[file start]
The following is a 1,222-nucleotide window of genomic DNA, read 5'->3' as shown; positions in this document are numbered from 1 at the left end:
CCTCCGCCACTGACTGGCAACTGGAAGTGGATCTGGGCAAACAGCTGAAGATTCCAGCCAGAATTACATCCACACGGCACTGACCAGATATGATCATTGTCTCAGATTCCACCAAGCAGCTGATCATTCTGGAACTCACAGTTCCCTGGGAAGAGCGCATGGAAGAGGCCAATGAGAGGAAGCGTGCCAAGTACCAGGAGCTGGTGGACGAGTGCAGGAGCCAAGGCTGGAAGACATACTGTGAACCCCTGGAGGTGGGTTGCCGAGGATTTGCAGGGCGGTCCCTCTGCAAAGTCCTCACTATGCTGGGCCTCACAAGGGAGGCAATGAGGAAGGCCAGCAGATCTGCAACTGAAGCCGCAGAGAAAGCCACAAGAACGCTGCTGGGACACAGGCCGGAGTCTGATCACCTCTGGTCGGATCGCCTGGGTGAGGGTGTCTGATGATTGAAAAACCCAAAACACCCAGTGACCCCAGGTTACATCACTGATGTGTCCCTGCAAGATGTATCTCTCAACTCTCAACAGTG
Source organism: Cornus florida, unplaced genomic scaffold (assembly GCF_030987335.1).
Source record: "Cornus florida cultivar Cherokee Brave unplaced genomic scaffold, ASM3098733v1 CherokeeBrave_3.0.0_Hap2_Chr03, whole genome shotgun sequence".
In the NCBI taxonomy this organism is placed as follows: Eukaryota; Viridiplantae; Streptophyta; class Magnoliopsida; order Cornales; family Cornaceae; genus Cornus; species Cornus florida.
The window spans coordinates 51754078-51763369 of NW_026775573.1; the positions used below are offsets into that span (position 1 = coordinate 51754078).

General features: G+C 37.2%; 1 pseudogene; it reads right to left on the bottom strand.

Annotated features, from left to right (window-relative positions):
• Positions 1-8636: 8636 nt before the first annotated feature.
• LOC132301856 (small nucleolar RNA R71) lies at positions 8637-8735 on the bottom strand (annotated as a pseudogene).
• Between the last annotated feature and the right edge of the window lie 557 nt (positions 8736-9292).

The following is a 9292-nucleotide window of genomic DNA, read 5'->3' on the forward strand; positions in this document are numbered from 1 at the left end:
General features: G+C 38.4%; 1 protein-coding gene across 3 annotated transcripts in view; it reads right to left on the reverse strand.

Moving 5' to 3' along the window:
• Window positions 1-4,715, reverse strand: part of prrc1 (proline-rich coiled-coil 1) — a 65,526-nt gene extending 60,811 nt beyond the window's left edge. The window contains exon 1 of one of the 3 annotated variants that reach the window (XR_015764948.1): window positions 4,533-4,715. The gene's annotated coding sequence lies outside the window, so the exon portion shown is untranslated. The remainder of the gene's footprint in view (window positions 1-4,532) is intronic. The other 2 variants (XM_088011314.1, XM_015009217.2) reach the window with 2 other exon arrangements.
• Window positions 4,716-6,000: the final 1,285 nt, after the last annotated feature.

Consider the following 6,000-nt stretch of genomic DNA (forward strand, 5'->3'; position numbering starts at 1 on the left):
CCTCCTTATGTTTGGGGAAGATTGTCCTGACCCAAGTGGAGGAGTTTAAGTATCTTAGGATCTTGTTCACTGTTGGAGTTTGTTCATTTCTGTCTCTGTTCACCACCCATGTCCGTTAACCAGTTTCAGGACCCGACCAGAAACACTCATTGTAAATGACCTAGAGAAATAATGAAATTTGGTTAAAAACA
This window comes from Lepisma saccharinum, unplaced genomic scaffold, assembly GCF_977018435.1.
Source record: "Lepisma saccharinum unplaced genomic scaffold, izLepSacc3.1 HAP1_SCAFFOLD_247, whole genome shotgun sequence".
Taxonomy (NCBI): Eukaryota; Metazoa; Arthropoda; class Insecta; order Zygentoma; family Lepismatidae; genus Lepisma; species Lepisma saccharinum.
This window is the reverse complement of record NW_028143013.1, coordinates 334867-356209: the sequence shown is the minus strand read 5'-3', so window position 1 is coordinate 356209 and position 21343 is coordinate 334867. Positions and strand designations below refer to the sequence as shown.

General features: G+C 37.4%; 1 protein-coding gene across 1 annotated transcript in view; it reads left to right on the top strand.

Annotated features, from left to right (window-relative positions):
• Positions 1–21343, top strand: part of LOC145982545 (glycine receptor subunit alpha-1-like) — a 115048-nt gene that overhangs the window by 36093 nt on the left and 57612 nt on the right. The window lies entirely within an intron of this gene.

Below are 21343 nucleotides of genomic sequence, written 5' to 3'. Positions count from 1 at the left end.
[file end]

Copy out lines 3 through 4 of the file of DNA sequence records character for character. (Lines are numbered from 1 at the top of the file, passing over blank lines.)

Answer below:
Source organism: Cornus florida, unplaced genomic scaffold (assembly GCF_030987335.1).
Source record: "Cornus florida cultivar Cherokee Brave unplaced genomic scaffold, ASM3098733v1 CherokeeBrave_3.0.0_Hap2_Chr03, whole genome shotgun sequence".